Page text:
Vol 13, Num 1 ::
Our children live in the city and the rest upon our shoulders.
They don’t want the rain to fall or the weather to get colder.
Nancy Griffith, “Trouble in the Fields”
Come March, I can feel myself yearning toward spring. I’m ready for asparagus, for bare feet, for leaves on the trees. But before that: I love winter. I sleep longer, I stay in more, I delight in special treats that are just right for the cold weather.
Like the plains are to landforms, winter tends to be maligned among the seasons, but winter is good for the earth and its creatures — a Sabbath, or at least a different rhythm of life from the aggressive fecundity of summer. Farmers and those who live closer to the earth get it. Learning to appreciate winter’s beauties in spite of its difficulties is not unlike learning to love certain people (ourselves included) for all that they are.
And so, from the midst of piles of snow so huge that we have no idea where to go with them anymore, here are ten things I love about winter as I’ve experienced it in the Midwestern U.S.
- Layers. According to Margaret Kim Peterson in the book Keeping House, the Swedish have a saying: “There is no bad weather, only bad clothes.” I knew this as a kid, but in the fever of coolness that overtook me in my teens, I began to resent winter, when it was really my wardrobe that was the problem (and perhaps also having to catch a bus at 6:35 a.m.). Embracing warm layers and dorky hats and big boots helped me remember that winter can be delightful.
- Snow pants. C’mon, they’re not just for kids. Every adult who lives in a northern climate should have waterproof pants they can layer on to enjoy the outdoors in any kind of weather. Warning: snow pants may lead to sledding.
- Flannel sheets. Let’s just say I’m not one for pajamas, and there’s nothing quite like cranking down the thermostat and crawling into a cocoon of heavy blankets lined with soft flannel to send me into hibernation.
- Hot cocoa. My favorite variety starts with a large mug of raw milk. I pour the milk into a pan and heat it on the stove, whisking to mix in a heaping tablespoon each of cocoa powder and sugar, and a drop of vanilla (all from the fair trade store downstairs).
- A windless morning after snow. When I got to work last week, it was -11 degrees Fahrenheit, but I couldn’t resist pausing for a moment when I got out of the car to take in the loveliness of the scene: the living, hibernating earth sheltered in a layer of down, no sign of movement except the smoke from the neighbor’s chimney. It was soft and sharp all at once.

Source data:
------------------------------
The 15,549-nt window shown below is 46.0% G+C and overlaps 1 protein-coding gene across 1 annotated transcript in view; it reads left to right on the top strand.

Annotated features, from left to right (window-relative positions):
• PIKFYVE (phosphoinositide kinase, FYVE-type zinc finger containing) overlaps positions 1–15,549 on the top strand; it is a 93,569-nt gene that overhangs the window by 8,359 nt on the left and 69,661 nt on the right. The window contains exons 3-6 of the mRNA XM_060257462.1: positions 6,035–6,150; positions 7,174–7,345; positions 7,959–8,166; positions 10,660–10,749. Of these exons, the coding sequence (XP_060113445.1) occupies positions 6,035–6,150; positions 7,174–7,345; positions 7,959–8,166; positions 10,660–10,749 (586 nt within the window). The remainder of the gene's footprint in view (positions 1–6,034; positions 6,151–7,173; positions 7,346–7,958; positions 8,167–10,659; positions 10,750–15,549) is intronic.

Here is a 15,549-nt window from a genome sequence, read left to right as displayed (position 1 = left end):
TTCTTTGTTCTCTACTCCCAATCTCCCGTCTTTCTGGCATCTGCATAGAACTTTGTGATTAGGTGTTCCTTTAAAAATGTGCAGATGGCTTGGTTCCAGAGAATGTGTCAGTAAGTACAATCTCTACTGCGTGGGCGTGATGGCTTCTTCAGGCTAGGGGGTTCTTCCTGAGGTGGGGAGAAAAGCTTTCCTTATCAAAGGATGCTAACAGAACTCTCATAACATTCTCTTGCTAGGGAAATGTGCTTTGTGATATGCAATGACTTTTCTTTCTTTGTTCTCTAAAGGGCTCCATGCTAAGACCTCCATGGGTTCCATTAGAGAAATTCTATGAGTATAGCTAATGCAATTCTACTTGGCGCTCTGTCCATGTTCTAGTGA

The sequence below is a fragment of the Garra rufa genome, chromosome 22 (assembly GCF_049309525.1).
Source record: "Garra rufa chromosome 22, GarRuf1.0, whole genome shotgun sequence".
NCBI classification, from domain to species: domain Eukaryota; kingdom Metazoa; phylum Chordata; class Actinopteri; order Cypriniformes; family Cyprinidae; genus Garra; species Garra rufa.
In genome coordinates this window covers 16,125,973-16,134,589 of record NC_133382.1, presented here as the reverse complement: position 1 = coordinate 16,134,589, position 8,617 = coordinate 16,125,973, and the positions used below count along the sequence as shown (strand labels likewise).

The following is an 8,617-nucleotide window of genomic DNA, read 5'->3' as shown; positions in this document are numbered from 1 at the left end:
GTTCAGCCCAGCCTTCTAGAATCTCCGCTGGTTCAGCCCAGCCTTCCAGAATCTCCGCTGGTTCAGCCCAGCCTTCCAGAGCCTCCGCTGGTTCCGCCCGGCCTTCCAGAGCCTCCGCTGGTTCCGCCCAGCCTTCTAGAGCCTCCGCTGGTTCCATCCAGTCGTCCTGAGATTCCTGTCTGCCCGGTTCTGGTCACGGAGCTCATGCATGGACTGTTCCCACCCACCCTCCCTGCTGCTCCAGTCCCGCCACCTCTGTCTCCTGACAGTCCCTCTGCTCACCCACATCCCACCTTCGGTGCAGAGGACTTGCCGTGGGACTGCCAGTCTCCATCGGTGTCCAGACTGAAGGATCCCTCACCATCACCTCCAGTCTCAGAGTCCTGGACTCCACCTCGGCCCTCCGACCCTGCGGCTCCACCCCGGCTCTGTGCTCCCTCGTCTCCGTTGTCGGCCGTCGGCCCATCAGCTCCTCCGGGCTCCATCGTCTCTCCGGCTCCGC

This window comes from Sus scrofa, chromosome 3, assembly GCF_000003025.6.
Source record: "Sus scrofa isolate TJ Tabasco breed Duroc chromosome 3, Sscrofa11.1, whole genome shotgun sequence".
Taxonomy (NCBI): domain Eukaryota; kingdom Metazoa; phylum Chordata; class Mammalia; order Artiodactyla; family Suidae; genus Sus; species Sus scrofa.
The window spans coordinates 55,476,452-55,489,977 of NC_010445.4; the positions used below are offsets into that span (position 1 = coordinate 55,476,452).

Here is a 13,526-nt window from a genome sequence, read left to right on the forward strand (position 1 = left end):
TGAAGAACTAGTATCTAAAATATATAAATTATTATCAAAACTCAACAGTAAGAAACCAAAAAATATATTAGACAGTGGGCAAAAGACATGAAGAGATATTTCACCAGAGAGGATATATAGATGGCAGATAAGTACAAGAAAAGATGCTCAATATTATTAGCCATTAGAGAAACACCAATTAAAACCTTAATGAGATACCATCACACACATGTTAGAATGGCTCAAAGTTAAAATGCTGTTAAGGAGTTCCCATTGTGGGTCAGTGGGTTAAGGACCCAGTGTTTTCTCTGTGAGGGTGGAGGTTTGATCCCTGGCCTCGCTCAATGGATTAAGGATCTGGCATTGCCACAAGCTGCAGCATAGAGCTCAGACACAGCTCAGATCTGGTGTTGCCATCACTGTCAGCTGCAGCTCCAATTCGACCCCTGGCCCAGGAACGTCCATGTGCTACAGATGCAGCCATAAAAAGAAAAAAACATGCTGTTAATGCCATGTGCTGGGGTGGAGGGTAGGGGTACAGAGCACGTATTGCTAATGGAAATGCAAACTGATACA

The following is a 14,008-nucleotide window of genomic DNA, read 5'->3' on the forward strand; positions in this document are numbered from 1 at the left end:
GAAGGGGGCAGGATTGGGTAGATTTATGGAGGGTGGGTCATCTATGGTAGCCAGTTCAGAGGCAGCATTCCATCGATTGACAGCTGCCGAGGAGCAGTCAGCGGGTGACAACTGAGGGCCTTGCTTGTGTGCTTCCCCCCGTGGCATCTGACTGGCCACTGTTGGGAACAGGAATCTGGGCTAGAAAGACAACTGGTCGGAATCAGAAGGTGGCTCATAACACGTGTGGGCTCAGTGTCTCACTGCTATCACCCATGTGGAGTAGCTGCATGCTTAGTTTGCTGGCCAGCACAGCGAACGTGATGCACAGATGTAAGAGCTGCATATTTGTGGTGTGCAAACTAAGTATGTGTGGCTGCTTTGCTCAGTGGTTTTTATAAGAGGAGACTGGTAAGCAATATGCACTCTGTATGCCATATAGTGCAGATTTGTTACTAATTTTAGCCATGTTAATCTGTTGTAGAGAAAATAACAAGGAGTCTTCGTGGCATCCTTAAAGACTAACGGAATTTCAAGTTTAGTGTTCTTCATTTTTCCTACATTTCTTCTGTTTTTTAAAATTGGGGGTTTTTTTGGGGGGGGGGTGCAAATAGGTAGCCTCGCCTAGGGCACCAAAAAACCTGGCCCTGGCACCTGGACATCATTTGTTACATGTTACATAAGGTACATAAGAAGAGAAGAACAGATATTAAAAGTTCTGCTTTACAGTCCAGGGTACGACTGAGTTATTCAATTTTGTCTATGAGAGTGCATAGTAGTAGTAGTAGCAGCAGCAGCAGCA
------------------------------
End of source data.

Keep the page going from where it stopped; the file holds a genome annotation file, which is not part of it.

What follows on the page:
- Candles. Living on the second floor of a building that was built in 1865 and has no air conditioning, there are several months out of the year when I don’t even want to look at a candle, much less light one. This time of year, however, a small, elemental glow of fire is like soul food. My favorite variety are soy or palm oil from the earth-friendly goods shop next door. Would that we still had one of the wood stoves that used to be in our place…
- Adequate heat and insulation. I know we humans could do a lot to improve how we power our lives. I also know that there are too many people who don’t have access to places that are warm enough for survival, much less comfort. It is a mystery to me why I get to live in a space that is efficiently insulated and heated — one that makes me give thanks and aspire to share more.
- Bodies. Shoveling snow, snuggling close on the couch, a brisk walk, breathing in the sharpness of sub-zero air: cold-weather aliveness is just different from warm-weather aliveness. I’m glad to live in a place where I get to experience both ways of being embodied within each year.
- Ice. Don’t be fooled by the neat little cubes in your freezer: ice is extremely dangerous, and equally beautiful. I appreciate the ways it surprises me, and reminds me of all that is outside of my (our) control, and all that is so complex in its hurtfulness and healing. I think of the stunning beauty of the earth when ice coats every glittering branch and glistening surface — so lovely that it almost physically hurts because I can’t hold onto it.
- Snow days. As someone who’s perpetually overcommitted, I’m grateful when the weather commands me to stay home and remember that the world will keep spinning without me. But even better than that is the sense of social contract. It’s like a collective time-out when we all agree to stop worrying about who’s going to win the game and build a snow fort together instead.